For contemporary Americans, race is what sex was for the Victorians: frequently on the mind, almost never spoken of. Thus, George Bush referred to the "background" of the Education Department official who initially said college scholarships based solely on race are illegal. Bush found him to be "an extraordinarily sensitive, very intelligent person." By that, he meant "black."

Bush's Herculean attempt to avoid using a racial designation was, really, typical of the debate that followed. The president, having praised the education official, then said he wasn't sure the guy was right. He ordered a "quick readout" and an even quicker spike. Within days, the new policy was essentially a goner.

Not surprising. The short-lived policy was condemned by the civil rights community and in many newspapers for setting back the cause of blacks by about 112 years -- or so it was said. This was stated even though no one -- and I mean no one -- had any idea how many scholarships were awarded solely on the basis of race, and the Education Department had not said that race could not be a factor: Just not the only factor. If the policy itself was not condemned, then the making of it was. Who was this "sensitive" education official, Michael L. Williams, and what was the rush?

Well, Williams is precisely what Bush alluded to: black. Moreover, he is a black conservative, what is sometimes called "a movement conservative." By that is meant one who has a tendency to take a purist, maybe unrealistic position on certain matters. Affirmative action is one of those matters. Williams and like-minded conservatives (black or white) embrace it only conditionally. Granting a person a scholarship solely on the basis of race is an unacceptable version of affirmative action. Therefore, thumbs down.

In the immediate wake of Williams' decision, three things occurred to me. The first was that his pronouncement was hardly remarkable: scholarships ought not to be based solely on race, although race -- as a matter of public policy -- ought to be a factor. A racist nation owes amends.

But, second, that same public policy requires that nonminority people not conclude that somehow, by birth, they will be denied opportunities granted others. We only compound the tragedy of racism when a middle-class black gets a scholarship denied a poor white -- and please don't tell me it never happens. It does -- an exception, maybe, but one that (especially for cynical whites) proves a bundle of rules, some of them applicable to limousine liberals.

And, third -- okay: as long as Williams has raised the issue, let's discuss it. I say this because in the ghetto the immediate issue is not who goes to college (the black "intact" family has all but closed the wage gap with whites) but who gets to live until tomorrow. Here is a whole class of people who have, for some reason, fallen right through the floor. While most blacks have prospered, the poor have gotten even poorer. The statistics are both depressing and alarming -- so much so that the young black male is being discussed as if he were an endangered species -- "hunted" by everything from AIDS on the one hand to other young black males on the other.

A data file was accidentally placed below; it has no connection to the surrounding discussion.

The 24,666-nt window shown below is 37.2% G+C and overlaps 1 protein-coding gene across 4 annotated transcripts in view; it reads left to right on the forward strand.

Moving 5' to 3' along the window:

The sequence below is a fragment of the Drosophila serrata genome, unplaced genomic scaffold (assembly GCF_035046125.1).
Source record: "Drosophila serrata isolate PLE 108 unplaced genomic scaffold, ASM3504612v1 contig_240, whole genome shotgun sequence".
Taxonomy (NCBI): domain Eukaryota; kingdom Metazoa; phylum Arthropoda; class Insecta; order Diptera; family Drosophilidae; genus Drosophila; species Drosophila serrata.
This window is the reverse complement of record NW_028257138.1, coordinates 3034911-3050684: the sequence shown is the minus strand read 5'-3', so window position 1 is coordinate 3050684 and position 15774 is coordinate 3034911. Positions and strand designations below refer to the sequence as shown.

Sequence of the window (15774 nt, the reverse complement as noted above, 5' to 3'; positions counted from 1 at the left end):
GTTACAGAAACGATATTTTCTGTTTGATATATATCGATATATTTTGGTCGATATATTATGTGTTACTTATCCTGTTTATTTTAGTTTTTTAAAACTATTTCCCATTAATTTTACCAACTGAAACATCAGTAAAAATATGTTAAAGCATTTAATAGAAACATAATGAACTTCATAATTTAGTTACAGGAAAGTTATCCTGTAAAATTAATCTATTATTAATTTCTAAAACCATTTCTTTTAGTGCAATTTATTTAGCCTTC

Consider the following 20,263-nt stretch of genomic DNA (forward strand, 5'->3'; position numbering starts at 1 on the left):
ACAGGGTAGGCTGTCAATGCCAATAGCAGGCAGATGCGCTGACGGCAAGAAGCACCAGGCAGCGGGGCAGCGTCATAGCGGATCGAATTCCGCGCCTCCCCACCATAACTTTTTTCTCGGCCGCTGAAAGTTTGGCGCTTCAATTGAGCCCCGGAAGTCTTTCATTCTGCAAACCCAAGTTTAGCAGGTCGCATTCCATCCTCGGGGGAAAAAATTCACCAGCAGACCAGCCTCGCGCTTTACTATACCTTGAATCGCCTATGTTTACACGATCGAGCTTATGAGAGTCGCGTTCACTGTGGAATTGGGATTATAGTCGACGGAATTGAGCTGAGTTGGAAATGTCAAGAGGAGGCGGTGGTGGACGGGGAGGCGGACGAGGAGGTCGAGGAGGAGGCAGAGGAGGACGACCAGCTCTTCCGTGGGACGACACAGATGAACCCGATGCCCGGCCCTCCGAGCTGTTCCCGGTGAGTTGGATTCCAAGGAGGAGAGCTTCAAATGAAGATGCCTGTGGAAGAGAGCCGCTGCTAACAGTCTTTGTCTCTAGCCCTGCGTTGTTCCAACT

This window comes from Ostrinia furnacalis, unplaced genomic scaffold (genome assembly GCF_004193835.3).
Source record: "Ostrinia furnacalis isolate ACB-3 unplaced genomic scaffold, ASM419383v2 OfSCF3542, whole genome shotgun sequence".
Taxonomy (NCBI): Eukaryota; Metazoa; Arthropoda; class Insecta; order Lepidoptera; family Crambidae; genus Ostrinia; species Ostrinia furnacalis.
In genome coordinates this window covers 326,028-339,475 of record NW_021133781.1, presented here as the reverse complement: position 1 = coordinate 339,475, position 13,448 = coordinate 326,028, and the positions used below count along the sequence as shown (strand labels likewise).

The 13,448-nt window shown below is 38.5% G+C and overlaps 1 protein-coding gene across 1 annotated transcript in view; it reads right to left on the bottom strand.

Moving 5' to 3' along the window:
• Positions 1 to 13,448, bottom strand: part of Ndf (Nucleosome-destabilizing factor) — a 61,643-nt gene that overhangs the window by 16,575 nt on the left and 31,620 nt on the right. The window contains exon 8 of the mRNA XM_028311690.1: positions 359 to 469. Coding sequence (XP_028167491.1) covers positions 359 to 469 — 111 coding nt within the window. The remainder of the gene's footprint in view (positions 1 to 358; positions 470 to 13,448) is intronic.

To this calamity, so-called black conservatives like Williams have at least brought us a new lexicon: they talk about class. They announce what should be the obvious: something other than skin color is at work. For this slant, they are frequently criticized and sometimes insulted. Their credentials as blacks are questioned, their motives are impugned, and unless they are extremely careful, they are marginalized. In the civil rights movement, as on too many college campuses, only "politically correct" speech is tolerated.

But given the chance to actually have some sort of debate on race and class, Bush just caved. He marginalized Williams. There would be no debate. It was all political, and the discussion was as muffled and as clotted as Bush's initial description of Williams himself. What was important to Bush and to White House Chief of Staff John Sununu was to find a way to limit the political damage, especially after Bush had vetoed the civil rights act.

But there are other damages to consider. One is to the confidence of non-affluent whites that the playing field will be level. The other is to the black underclass, which may -- just may -- be poorly served by policies that seem to vindicate a crippling sense of victimization. These are the damages people like Williams have long wanted to discuss. Now he knows the meaning of "sensitive." It means marginal.